Eat Pray Love

It's been a few days now since I got back from Newbold, from my Eat Pray Love trip. It's impossible to sum it all up in a few words but I'm going to give it a try nevertheless.

It was undoubtedly my most touching and emotional stay in Newbold so far. To be honest, I was astonished by my capacity to feel so much and by my boldness to actually go through all these emotions. Like I've said before, I felt a sense of great relief to see Newbold functioning so normally, almost untouched by my personal tragedies. And at the same time I couldn't (and couldn't have possibly) escape from encounters with the Great Darkness. I had a few - brief but violent - breakdowns which gave me an insight to a place so dark I can't even begin to describe it. (Now I understand people who do unexpected things because when you're in that place, all you can think of is how to put an end to that darkness. People find different ways of ending it.) I felt the sweet sensation of accomplishment. I felt unconditional acceptance. I saw some of my friendships soar, simple acts and words of love in a park or library enriching my life immensely. I could feel others' pain. I witnessed the life of one of my dear friends being violently disrupted and turned upside down just in a few hours. I experienced some people willingly open up their hearts and lives and letting me closer. I experienced the pain of seeing some important relationships slipping through my fingers, despite the best intentions to preserve them. And I felt the pain and joy of making myself vulnerable in a way I'd never done before.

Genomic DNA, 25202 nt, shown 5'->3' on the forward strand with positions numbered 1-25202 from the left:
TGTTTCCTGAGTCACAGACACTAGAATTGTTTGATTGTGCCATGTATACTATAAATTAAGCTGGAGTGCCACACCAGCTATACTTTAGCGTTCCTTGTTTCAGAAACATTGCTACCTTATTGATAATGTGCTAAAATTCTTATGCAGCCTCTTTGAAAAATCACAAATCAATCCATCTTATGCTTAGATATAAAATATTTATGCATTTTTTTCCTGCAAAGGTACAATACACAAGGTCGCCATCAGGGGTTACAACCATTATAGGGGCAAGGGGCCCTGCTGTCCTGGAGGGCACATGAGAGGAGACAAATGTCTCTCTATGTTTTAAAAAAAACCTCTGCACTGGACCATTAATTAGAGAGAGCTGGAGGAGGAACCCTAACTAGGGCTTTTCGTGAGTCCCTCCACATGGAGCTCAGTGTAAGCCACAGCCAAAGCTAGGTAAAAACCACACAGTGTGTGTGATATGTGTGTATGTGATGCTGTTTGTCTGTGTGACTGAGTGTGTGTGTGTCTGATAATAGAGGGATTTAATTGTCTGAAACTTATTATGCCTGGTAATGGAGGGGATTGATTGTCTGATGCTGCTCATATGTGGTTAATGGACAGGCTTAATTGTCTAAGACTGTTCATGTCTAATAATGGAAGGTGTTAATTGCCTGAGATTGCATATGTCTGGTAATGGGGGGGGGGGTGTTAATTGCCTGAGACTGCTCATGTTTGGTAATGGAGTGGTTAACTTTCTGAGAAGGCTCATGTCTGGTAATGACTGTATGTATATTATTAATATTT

In short, I experienced life in all its misery and glory. I lived. And I guess it's true what they say - that only in suffering we become really human. Only by losing our life we truly find it.


Claude Debussy, Claire de Lune. Probably one of the most beautiful piano pieces ever written.

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